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Milwaukee Summer Phenology Challenge and Spring Results

Written by Ethan Bott
    Monday, 01 June 2020
Eastern Phoebe. Photo by Bruce Halmo Eastern Phoebe. Photo by Bruce Halmo

Back in March, the Urban Ecology Center challenged you all to help document signs of spring in Milwaukee using iNaturalist (free mobile phone app) as a means of documenting and submitting data to an international dataset. There were nearly 400 springtime observations that you all recorded! You all helped identify 32 species which is nearly all of the species we challenged you with spotting. I couple of species that eluded documenting, was the Pasque Flower and the Spring Peeper. Both can be tough to spot! Additionally, we had 84 people submit data that fit within our phenology challenge requirements. Bloodroot had the most number of identifications with 44 people spotting it. 

The American Robin took second with 31 observations. Some species that were only identified once were a Killdeer, Wild Strawberry and Pussy Willow. Spring will come again so be sure to keep your eye out for them next year! Feel free to search on iNaturalist and then join the “Spring Phenology in Milwaukee 2020” project if you want to see a full list of the results and observations. With the spring phenology (responses of plants and animals to changes in seasonal and climate) challenge wrapped up, we are now starting the summer phenology challenge on June 1st that will run until September 1st. Please join us as we document summer with another list of plants and animals.

killdeer 1

Killdeer spotted at Washington Park. Photo by Alex LaBonte, UEC Environmental Educator 

 We will be using iNaturalist where you can record and submit your data for this challenge. Just make sure that you take a picture in Milwaukee County and that it is one of our summer phenology challenge species! Otherwise, you are welcome to join the “Summer Phenology in Milwaukee 2020” project on iNaturalist if you want to follow along. You can find directions on what iNaturalist is and how to get started with it with this blog. We hope you are able to participate in this summer phenology challenge! Here is our list of Summer Phenology Species that you can spot in your own backyard or window! If you want to do research ahead of time, you can find many images of these species online to prepare yourself.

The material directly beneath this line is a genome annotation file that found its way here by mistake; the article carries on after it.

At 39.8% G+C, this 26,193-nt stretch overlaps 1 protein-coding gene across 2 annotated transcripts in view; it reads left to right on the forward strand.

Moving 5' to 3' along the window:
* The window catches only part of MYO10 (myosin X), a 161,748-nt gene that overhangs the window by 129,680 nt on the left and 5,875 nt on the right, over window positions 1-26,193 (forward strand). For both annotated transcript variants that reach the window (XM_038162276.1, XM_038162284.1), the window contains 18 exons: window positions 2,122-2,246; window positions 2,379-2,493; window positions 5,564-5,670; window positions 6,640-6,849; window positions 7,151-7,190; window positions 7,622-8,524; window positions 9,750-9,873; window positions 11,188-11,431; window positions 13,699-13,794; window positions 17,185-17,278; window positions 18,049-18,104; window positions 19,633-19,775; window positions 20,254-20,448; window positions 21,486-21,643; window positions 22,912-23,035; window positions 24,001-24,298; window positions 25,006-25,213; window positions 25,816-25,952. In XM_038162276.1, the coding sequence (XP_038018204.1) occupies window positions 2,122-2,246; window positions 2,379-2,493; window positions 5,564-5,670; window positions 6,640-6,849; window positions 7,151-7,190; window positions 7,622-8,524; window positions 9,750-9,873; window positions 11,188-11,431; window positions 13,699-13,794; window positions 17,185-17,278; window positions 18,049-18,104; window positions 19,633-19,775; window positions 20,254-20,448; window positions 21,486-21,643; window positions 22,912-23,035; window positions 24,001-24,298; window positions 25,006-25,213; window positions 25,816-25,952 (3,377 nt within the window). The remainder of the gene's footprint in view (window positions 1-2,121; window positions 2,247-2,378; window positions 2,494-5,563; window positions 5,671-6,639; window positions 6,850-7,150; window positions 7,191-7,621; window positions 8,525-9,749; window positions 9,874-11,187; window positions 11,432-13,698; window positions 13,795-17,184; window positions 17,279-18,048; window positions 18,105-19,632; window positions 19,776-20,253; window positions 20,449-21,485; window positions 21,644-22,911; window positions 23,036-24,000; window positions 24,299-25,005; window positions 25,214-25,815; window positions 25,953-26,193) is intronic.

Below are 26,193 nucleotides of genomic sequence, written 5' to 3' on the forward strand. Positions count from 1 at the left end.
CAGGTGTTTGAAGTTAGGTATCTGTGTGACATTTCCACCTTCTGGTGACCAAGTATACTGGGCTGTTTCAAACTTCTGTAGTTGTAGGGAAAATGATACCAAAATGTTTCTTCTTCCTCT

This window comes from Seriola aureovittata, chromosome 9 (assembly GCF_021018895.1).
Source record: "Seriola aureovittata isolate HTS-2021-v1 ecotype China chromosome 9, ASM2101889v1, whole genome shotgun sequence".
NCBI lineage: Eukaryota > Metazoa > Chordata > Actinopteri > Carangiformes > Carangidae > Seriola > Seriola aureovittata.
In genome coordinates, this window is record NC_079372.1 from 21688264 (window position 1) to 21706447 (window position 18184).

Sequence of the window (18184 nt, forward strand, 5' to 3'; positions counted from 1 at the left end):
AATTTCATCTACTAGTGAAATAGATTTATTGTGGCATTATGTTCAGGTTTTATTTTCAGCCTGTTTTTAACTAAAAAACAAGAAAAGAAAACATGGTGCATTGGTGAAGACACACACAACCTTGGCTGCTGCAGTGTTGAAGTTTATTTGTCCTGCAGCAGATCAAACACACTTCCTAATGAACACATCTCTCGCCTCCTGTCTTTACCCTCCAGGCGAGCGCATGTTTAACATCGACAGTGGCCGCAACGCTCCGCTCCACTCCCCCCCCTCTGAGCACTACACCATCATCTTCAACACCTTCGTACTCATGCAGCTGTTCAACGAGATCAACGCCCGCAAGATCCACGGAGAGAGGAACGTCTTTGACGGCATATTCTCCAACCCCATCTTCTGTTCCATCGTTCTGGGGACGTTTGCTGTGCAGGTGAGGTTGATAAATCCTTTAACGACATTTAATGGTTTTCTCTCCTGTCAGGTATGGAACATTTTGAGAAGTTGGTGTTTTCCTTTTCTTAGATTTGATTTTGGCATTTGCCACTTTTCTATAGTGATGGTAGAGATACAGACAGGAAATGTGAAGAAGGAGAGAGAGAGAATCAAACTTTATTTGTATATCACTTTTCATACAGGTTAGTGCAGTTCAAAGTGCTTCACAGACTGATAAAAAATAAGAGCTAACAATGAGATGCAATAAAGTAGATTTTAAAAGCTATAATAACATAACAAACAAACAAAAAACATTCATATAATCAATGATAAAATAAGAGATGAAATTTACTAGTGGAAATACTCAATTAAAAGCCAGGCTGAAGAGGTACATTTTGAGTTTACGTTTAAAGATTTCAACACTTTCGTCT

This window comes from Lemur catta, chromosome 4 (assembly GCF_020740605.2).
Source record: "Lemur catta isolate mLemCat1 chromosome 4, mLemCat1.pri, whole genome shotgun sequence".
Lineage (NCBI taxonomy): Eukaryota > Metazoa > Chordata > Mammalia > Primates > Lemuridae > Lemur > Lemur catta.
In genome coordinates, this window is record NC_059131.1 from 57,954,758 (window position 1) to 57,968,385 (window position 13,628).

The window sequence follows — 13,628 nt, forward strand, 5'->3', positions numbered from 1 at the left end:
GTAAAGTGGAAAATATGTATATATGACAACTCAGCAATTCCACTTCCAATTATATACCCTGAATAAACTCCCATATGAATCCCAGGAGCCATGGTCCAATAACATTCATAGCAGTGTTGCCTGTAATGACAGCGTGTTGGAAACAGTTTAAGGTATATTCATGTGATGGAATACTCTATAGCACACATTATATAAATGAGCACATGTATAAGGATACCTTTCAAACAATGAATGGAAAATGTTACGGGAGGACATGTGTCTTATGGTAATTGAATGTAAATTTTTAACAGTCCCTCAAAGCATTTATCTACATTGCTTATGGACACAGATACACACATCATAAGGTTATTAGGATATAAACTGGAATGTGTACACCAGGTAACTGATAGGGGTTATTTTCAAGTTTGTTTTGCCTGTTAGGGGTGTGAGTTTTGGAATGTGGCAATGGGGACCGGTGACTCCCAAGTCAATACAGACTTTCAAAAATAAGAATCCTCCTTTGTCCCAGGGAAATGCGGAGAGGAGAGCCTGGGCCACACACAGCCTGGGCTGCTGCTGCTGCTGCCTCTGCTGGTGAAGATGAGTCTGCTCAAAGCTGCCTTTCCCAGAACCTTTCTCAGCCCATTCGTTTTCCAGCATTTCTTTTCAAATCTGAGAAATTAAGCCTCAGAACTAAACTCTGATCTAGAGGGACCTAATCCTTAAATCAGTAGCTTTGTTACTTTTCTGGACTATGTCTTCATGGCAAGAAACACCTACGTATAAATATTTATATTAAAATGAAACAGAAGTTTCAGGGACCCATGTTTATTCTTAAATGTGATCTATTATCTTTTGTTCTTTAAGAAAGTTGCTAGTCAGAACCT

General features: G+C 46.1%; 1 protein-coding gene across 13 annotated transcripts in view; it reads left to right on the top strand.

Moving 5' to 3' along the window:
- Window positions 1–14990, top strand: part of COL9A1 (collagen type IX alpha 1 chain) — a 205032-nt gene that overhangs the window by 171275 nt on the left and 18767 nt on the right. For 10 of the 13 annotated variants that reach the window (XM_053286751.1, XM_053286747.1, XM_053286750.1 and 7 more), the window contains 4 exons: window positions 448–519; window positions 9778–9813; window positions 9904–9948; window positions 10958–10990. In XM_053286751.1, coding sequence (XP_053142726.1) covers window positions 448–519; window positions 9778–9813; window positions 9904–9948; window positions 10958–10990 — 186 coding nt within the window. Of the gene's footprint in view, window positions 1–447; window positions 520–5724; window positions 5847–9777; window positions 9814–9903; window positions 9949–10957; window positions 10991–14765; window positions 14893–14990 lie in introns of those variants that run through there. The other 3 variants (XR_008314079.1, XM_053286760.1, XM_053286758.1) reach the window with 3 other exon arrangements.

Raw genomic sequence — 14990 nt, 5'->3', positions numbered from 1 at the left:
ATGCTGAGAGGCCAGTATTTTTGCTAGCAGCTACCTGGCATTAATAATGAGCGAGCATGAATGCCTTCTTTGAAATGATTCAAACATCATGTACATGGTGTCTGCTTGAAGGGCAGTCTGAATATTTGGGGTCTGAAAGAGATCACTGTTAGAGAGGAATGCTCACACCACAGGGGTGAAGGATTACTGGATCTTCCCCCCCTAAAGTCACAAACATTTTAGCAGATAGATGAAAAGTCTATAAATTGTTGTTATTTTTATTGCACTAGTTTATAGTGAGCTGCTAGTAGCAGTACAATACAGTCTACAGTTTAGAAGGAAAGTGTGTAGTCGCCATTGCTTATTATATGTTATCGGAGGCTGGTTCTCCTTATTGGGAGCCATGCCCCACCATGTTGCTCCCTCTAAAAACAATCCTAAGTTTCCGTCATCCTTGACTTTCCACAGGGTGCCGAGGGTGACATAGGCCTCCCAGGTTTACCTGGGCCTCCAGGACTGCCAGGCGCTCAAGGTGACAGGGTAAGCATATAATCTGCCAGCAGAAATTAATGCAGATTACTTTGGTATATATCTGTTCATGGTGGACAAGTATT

Plants:

Allegheny serviceberry (Amelanchier laevis) flowering and berries

Big blue-stem (Andropogon gerardii)

Black-eyed susan (Rudbeckia hirta)

Blue flag iris (Iris virginica)

Calico aster (Symphyotrichum lateriflorum)

Canada goldenrod (Solidago canadensis)

Canada tick-trefoil (Desmodium canadense)

Canada wild-rye (Elymus canadensis)

Common milkweed (Ascelpias syriaca)

Compassplant (Silphium laciniatum)

Daisy fleabane (Erigeron annuus)

Dotted horsemint (Monarda punctata)

Monarda/ bee balm (Monarda fistulosa)

Pale purple coneflower (Echinacea pallida)

Penstemon/ tall beard-tongue (Penstemon digitalis)

Prairie blazingstar (Liatris pycnostachya)

Prairie spiderwort (Tradescantia occidentalis)

Purple prairie clover (Dalea purpurea)

Red osier dogwood (Cornus sericea) flowering and then berries

Side-oats grama grass (Bouteloua curtipendula)

Wild geranium (Geranium maculatum)

Yellow coneflower (Ratabida pinnata)

black eyed susan

Black-eyed susan (Rudbeckia hirta). Photo by Rylee Thorson, UEC Marketing Intern. 

 

Animals:

*Any Bat Sighting

Baltimore Oriole

Barn Swallow

Bumble Bees

Cabbage white

Candy-striped Leafhopper

Cicada

Common Green Darner

Common Yellowthroat

DeKays Brownsnake

Gray Catbird

Indigo Bunting

Monarch Caterpillars

Painted Lady

Painted Turtle

Panfish

Snapping Turtle

Tadpoles

Widow Skimmer

Yellow Warbler

ResizeYEWA05 13 19 1

Yellow Warbler. Photo by Bruce Halmo, Research and Community Science Volunteer. 

*Email This email address is being protected from spambots. You need JavaScript enabled to view it. with your sighting if you happen to see a bat prior to May 15th as they are nearly impossible to capture a photo of during the night.

If you are interested in contributing general phenology data specifically at our Urban Ecology Center branches, you can search and then join the “Urban Ecology Center Phenology” to contribute data to this long term project. Remember, you must have taken the photo within the park boundaries or it won’t get filtered into the Urban Ecology Center Phenology project.

For further explanation and instructions about using iNaturalist, check out the Getting Started guide. Or check out their video tutorial guide for a more thorough explanation!

As of last reminders:

  • Please always stay on the trails and never pick, dig up or remove any plants! The trampling of vegetation is illegal according to the Milwaukee County Parks ordinance.
  • Please practice - Leave No Trace.
  • Please abide by CDC social distancing guidelines and maintain a distance of more than 6 feet apart from others if you are outside.
  • Lastly, have fun and we hope to see your summer time observations!
Photo Credit: Eastern Phoebe. Photo by Bruce Halmo
Ethan Bott

Ethan Bott

Ethan Bott is the GIS and Field Data Coordinator for all three branches and is a part of the Research and Community Science Team.  He graduated from the University of Wisconsin-Stevens Point studying Hydrology and GIS. Ethan has been a longtime volunteer, a high school Outdoor Leader, a summer intern, and now he is part of the staff! When he’s not busy crunching numbers or making maps, you will find him backpacking, kayaking, skiing, fishing or doing any number of fun activities outside. He hopes to make ecology and conservation a true community effort where the people doing the science are just as diverse as the subjects being researched.

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